Alex Panousis on attrition, education and future-proofing

The Havas Media president wants to ensure the media industry goes into the future learning from mistakes.
Alex P

The Industry Wish List is back. MiC is looking back at the issues and trends of 2018 with some of the brightest minds in the business, discussing how the industry has changed in the last 365 days, what challenges lie ahead and how brands are adjusting.

Laurel Thatcher Ulrich famously wrote, “History is a conversation and sometimes a shouting match between present and past.”

Havas’ Alex Panousis wants to ensure that the media industry goes into the future learning from mistakes and being self-critical – even if that means the occasional shouting match between the present and the past.

Panousis, who was named president of the agency’s media division this summer, has had a long history in the agency world, both in creative and media. She got her start as an account director with Leo Burnett before eventually becoming the CEO of Publicis agency Starcom. Between her time at Starcom and Havas, Panousis worked independently, consulting with agencies and marketers, as well as in the tech sector. Since her return to full-time agency life, she’s been vocal about a need for better leadership within agencies and new approaches to training.

As the year winds down, MiC caught up with Panousis to get her views not only on where she wants the industry to go, but also how she wants it to get there.

This interview has been edited for clarity and length.

What are reasonable ways leaders can future-proof their agencies? What are agencies not doing enough of in that department?

Most media agencies were built for a different era.  Some of the stuff we do is well-intentioned but is immaterial to our primary objective and the reason we exist. How to future proof? Drive value to your clients business and brands.   Inspire your people to deliver that value.   That is not easy or simple especially in the complex world of choice and abundance.

Today, media planning has the broadest definition. It requires more core skills and more creativity than ever before.  As an industry our advantages are clear: the benefits of tech enable context into human behaviour.  We understand people and their motives.  We understand people better than most other communication disciplines.   And we are the best suited to act as the integrators – with creative, technology, data.  We can make things versus just buy them. But our fear of missing out left us making some poor decisions. Moving forward, I hope to see more “confident curiosity” an evidence based approach that powers innovation and results. But not all new things are right or worth doing.   Not all legacy is wrong for modern brands.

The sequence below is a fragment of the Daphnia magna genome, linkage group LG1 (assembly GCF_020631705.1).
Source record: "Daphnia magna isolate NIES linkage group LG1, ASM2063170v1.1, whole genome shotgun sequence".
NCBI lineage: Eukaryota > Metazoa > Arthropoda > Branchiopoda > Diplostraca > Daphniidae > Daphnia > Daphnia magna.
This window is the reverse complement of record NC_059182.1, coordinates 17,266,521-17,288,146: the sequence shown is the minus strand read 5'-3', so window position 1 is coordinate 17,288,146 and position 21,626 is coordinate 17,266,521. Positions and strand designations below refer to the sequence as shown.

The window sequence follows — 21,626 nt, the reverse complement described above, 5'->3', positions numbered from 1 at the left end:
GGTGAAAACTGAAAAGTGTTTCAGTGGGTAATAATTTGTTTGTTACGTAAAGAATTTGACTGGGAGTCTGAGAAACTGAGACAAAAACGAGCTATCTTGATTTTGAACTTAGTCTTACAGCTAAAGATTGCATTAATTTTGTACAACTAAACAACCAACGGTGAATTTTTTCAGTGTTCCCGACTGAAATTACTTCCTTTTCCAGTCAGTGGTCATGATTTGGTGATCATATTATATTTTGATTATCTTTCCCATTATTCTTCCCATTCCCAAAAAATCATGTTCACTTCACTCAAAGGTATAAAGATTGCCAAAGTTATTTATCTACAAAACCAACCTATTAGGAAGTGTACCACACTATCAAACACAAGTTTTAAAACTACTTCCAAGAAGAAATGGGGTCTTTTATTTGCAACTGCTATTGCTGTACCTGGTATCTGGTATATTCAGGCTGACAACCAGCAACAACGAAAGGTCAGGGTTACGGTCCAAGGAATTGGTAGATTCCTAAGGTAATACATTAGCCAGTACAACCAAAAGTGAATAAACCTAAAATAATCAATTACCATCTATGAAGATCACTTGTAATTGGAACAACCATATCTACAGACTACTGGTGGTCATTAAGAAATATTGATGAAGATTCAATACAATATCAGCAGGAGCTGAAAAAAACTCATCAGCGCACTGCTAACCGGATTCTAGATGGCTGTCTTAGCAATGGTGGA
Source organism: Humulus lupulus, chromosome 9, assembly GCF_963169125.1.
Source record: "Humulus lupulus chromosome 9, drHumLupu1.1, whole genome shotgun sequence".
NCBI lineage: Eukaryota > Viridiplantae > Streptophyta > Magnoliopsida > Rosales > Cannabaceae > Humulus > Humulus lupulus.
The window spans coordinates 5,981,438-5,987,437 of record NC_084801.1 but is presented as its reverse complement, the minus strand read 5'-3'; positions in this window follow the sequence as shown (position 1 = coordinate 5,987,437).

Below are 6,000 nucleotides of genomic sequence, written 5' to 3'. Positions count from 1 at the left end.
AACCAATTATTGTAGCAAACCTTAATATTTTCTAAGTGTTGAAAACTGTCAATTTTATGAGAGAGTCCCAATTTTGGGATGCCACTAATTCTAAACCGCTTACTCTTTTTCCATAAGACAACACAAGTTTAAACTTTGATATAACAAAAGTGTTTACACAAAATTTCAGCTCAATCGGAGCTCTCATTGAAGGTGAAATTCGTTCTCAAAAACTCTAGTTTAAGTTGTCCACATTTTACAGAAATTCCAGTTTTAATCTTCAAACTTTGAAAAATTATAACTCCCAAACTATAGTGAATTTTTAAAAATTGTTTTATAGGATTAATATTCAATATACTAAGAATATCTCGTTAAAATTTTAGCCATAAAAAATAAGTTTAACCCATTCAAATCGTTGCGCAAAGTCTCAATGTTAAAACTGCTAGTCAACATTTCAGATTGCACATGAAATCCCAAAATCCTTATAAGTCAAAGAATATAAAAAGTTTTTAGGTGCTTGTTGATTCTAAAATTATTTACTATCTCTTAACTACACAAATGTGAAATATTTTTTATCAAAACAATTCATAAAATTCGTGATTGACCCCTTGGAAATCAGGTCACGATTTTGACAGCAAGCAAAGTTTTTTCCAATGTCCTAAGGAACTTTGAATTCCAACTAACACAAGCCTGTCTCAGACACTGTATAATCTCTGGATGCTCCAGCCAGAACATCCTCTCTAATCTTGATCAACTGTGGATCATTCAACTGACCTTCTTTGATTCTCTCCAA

In terms of talent within agencies, where do you see gaps? Is it mid-level? Junior? How do we address those gaps?

The average attrition rate for an agency is between 20 to 30%. One third of your team could leave every year. That is a massive challenge. The reality is that many people today see work as a gig.  So we need to think about how we will manage that kind of new workforce.

I see great talent, but not enough of it. Way too many people making close to $100,000 that cannot do the kind of work that matters. [I'm] still seeing too many layers and not enough cross-athletes. The gaps? In advertising today everyone should have a basic understanding of search, how to leverage Facebook, how programmatic works, deep understanding of how to use data – from consumer to site – and the fundamentals of media from attention to reach. Business fundamentals are table stakes. I want people to be excited about better understanding culture. We also need to get better at real training – by sage tenured people.

I am on the fence about the “lunch and learn” [concept]. It is great at introducing concepts but is not training.

You’ve taken time during your career to learn coding. How did this change the way you see re-training in the industry? What are some areas you think agency leaders and managers need to improve their skills in

Learning to code gave me a perspective I didn’t have before.  It was hard. [I was] completely outside of my comfort zone. It made me way more comfortable with tech and ultimately a better manager of end of end delivery. Technology is a conduit.  Thinking about it that way helped me redefine priorities.

It also got me involved with tech groups in the city.  I now host MarketingTO, one of the largest forums that brings together marketers, advertisers, and the tech industry to unpack issues and debate. I learn something at every session.

Tech is a lever in advertising. Today in media you can’t be a pilot without knowing how to fly a plane. Good intentions are a luxury and when the world changes you need to adapt.  Learning is critical at every level.

If you could get the industry to make one collective wish for 2019, what would it be?

For the last few years, media has been a sum zero game. I hope that will end. As agencies we ruthlessly compete with each other, but as an industry we need to come together more to celebrate and rally each other on.